Actually, Monday morning was so beautiful and sunny, I decided I should stay inside and do a few apartment-related chores, such as change the sheets and towels, and empty the Undead Dishwasher (which was STILL running when I got up this morning. Again. What the H does this thing do all night?) Despite my dawdling, the day was still clear and gorgeous when I finally set out at noon to see the Lateran area of Rome, just to the west of the Coliseum and part of the historic pilgrimage trail that once and still stretches across Rome, from the Vatican to San Giovanni in Lateran.
I was waiting for the bus when Natalia, my landlady and newfound friend, called with an interesting offer -- did I want to join a small group that had the latest, hottest archaeological ticket in Rome? That would be to see the Palazzo Valentini, where a major find had recently been excavated and opened to the public. It included a reportedly great multi-media show to illustrate how the domus, or homes, which had been excavated, may have originally appeared. A friend had fallen ill, said Natalia, and so she had a free ticket for the 1:30 p.m. (Italian language) tour.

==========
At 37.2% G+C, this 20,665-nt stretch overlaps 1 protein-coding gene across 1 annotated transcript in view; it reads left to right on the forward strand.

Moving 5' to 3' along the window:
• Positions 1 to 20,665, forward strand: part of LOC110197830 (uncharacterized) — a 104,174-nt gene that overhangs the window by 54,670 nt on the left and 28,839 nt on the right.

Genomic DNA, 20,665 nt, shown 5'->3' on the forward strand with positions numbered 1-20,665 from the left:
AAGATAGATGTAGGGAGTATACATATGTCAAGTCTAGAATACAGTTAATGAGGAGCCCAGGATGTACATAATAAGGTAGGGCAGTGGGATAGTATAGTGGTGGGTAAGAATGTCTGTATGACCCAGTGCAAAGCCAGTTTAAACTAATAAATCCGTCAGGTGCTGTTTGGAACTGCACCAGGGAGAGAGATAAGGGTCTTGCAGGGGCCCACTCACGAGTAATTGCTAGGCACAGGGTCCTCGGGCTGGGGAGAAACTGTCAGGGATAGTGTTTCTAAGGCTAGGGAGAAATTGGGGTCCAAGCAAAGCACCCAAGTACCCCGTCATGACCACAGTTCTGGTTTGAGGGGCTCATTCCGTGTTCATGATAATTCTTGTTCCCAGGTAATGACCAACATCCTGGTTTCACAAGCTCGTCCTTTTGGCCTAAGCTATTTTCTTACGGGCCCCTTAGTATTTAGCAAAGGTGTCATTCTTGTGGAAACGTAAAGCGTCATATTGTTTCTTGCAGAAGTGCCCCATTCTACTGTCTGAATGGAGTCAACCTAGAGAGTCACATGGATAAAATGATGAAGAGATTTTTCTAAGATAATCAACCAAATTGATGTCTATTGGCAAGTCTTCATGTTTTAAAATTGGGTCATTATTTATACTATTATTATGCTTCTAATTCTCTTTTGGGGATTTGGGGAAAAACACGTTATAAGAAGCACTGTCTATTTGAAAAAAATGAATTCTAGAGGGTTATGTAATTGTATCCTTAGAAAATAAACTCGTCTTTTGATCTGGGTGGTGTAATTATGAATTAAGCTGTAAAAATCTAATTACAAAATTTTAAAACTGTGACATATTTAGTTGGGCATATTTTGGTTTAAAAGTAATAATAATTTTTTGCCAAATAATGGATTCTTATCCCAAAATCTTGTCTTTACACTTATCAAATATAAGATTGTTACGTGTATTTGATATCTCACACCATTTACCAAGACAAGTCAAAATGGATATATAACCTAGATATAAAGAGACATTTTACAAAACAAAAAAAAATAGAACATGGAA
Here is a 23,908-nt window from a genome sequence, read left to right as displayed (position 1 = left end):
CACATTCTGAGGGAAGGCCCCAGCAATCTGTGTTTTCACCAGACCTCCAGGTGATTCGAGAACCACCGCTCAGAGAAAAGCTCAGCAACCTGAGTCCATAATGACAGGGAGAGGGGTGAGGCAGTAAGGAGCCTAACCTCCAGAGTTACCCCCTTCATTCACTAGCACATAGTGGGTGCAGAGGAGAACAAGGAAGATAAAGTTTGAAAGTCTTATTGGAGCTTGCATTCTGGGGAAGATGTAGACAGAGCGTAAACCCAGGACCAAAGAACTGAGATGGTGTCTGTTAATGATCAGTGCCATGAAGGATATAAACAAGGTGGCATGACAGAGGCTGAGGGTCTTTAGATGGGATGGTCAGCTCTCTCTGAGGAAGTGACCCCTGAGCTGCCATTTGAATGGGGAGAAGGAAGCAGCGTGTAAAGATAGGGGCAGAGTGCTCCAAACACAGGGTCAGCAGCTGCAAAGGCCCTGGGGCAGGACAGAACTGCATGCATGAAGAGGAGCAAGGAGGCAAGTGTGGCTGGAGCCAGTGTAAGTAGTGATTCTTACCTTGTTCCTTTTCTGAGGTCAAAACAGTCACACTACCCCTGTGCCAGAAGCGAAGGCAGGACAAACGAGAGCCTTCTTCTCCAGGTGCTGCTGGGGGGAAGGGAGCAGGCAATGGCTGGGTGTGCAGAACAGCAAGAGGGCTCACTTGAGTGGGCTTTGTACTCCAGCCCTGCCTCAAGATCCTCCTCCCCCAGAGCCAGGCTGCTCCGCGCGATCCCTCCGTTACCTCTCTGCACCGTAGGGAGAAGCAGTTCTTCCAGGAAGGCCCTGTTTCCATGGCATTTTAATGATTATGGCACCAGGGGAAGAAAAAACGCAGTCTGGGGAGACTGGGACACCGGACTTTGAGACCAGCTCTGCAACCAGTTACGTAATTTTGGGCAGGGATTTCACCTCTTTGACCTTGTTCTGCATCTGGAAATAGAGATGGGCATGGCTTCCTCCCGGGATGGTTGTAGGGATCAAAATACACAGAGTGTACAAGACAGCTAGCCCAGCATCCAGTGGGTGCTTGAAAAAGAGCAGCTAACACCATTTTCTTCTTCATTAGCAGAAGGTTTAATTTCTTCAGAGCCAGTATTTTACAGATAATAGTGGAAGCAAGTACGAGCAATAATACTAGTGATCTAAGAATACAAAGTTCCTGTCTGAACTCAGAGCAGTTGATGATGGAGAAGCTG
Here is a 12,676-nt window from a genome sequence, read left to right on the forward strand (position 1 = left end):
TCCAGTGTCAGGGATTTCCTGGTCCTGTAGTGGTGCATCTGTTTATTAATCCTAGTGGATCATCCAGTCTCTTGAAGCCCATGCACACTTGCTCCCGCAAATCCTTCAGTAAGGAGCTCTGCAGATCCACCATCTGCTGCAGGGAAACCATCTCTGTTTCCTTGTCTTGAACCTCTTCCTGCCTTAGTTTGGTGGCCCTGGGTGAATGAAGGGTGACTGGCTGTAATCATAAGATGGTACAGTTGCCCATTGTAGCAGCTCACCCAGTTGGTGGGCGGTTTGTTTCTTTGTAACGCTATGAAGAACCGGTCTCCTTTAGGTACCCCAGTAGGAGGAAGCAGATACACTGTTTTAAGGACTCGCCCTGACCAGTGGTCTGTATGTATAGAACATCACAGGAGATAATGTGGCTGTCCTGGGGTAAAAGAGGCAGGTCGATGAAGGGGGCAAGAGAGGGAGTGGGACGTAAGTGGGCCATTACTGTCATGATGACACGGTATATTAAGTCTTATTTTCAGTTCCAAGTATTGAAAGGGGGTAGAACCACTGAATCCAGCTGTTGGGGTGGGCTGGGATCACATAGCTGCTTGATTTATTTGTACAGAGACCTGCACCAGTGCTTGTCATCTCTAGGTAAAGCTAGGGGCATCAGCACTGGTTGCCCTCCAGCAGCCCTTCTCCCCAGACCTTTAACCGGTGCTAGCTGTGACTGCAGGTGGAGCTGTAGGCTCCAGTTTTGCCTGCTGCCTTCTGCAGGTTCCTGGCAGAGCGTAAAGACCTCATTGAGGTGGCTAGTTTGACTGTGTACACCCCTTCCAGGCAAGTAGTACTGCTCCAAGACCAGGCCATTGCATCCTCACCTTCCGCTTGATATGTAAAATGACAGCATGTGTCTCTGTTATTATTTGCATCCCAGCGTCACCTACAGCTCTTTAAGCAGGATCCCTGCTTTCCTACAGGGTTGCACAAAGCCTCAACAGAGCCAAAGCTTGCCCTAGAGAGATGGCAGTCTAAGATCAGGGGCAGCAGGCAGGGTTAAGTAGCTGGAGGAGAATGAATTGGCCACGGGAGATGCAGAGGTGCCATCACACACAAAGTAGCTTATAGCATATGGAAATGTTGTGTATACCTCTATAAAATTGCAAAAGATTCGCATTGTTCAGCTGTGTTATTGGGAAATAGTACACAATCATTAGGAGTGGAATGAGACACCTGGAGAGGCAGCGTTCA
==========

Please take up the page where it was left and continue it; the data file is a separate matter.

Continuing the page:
Thank God for Slow Travel -- at least I knew what Natalia was talking about she invited me to see the Palazzo Valentini, but only because there had been some recent discussion on the travel board about this new exhibition and how tough it seemed to be to get tickets. (Otherwise, given my history with the very chic Natalia, I would have assumed this had something to do with the fashion icon Valentino and perhaps his huge show at the Ara Pacis last year.)
To heck with the bus and the historic pilgrimage trail. I had just enough time to stop for a cold drink, then made my way to the Palazzo Valentini, which essentially backs onto the Piazza Venezia and is now a Provincial Government of Rome office building. But its roots clearly run much, much deeper than that.
Archaeologists have revealed two extremely beautiful, wealthy domus or homes -- villas, really -- which date back to roughly the second and fourth centuries A.D. Much has been preserved from that time, in part because of the Roman practice of building over top of existing buildings. Kind of like an engineering lasagne. This has preserved some really lovely areas of mosaic floors, marble steps and flooring in luxurious thermal baths, along with other standard features of an important Roman family home.